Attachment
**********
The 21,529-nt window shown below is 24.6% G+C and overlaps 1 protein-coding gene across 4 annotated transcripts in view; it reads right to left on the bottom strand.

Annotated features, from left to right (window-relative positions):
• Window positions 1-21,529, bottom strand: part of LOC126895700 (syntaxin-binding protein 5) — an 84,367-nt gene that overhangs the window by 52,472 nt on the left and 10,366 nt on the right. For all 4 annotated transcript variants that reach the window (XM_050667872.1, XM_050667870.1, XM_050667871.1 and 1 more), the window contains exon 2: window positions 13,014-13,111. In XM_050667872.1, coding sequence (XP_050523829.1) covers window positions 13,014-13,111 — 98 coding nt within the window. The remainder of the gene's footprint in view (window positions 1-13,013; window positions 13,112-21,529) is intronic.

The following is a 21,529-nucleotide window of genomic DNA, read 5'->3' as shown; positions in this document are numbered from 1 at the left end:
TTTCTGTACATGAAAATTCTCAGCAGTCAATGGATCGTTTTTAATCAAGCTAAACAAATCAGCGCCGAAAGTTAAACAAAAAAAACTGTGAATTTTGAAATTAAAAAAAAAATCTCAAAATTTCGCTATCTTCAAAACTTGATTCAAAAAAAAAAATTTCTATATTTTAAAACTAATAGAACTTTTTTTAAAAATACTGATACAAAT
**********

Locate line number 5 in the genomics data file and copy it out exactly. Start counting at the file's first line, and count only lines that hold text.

TTTCTGTACATGAAAATTCTCAGCAGTCAATGGATCGTTTTTAATCAAGCTAAACAAATCAGCGCCGAAAGTTAAACAAAAAAAACTGTGAATTTTGAAATTAAAAAAAAAATCTCAAAATTTCGCTATCTTCAAAACTTGATTCAAAAAAAAAAATTTCTATATTTTAAAACTAATAGAACTTTTTTTAAAAATACTGATACAAAT